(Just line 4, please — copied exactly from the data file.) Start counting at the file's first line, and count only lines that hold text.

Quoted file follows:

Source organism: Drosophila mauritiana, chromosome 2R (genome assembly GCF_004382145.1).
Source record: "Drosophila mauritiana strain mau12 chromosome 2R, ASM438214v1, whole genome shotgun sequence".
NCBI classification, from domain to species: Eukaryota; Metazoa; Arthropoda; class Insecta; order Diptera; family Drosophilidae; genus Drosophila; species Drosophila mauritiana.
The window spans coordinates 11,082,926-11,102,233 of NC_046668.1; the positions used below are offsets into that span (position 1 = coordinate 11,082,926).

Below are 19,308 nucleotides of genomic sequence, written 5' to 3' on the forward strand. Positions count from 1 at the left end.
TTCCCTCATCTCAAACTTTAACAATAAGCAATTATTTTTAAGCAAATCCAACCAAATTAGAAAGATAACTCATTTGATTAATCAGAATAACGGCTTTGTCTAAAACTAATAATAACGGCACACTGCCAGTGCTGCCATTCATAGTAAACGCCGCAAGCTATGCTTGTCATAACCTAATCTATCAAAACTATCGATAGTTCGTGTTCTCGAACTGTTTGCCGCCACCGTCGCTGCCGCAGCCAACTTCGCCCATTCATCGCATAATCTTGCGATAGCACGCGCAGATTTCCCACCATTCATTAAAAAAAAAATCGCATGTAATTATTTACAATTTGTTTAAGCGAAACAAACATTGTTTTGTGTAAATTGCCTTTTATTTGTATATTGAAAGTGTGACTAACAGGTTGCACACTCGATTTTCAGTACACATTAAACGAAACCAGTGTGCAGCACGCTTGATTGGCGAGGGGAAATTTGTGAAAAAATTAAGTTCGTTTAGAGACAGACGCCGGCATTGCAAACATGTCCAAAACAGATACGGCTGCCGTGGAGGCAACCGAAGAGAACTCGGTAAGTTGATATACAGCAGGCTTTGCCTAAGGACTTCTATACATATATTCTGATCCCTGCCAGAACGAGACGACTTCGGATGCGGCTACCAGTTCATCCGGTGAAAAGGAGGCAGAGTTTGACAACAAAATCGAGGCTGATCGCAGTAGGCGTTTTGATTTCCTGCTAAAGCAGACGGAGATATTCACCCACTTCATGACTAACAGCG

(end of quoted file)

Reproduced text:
The window spans coordinates 11,082,926-11,102,233 of NC_046668.1; the positions used below are offsets into that span (position 1 = coordinate 11,082,926).